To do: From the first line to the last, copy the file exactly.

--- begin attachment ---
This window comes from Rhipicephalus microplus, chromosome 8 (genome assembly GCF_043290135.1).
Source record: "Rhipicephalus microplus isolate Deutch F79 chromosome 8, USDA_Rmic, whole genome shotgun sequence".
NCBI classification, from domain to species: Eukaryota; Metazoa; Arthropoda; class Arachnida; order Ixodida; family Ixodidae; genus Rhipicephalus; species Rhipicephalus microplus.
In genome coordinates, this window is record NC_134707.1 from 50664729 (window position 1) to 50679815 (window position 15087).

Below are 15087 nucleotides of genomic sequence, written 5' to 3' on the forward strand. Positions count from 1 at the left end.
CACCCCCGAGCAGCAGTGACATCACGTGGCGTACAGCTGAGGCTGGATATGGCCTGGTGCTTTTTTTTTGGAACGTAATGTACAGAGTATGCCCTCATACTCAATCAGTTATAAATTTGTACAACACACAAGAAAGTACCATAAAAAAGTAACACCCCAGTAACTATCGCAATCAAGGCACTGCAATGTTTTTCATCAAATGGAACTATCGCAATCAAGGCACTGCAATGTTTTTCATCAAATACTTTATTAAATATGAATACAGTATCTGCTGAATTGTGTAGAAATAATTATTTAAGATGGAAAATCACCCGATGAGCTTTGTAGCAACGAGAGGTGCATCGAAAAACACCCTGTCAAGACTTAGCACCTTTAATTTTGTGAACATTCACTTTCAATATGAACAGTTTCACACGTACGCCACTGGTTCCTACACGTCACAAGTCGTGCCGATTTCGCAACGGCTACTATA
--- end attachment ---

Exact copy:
This window comes from Rhipicephalus microplus, chromosome 8 (genome assembly GCF_043290135.1).
Source record: "Rhipicephalus microplus isolate Deutch F79 chromosome 8, USDA_Rmic, whole genome shotgun sequence".
NCBI classification, from domain to species: Eukaryota; Metazoa; Arthropoda; class Arachnida; order Ixodida; family Ixodidae; genus Rhipicephalus; species Rhipicephalus microplus.
In genome coordinates, this window is record NC_134707.1 from 50664729 (window position 1) to 50679815 (window position 15087).

Below are 15087 nucleotides of genomic sequence, written 5' to 3' on the forward strand. Positions count from 1 at the left end.
CACCCCCGAGCAGCAGTGACATCACGTGGCGTACAGCTGAGGCTGGATATGGCCTGGTGCTTTTTTTTTGGAACGTAATGTACAGAGTATGCCCTCATACTCAATCAGTTATAAATTTGTACAACACACAAGAAAGTACCATAAAAAAGTAACACCCCAGTAACTATCGCAATCAAGGCACTGCAATGTTTTTCATCAAATGGAACTATCGCAATCAAGGCACTGCAATGTTTTTCATCAAATACTTTATTAAATATGAATACAGTATCTGCTGAATTGTGTAGAAATAATTATTTAAGATGGAAAATCACCCGATGAGCTTTGTAGCAACGAGAGGTGCATCGAAAAACACCCTGTCAAGACTTAGCACCTTTAATTTTGTGAACATTCACTTTCAATATGAACAGTTTCACACGTACGCCACTGGTTCCTACACGTCACAAGTCGTGCCGATTTCGCAACGGCTACTATA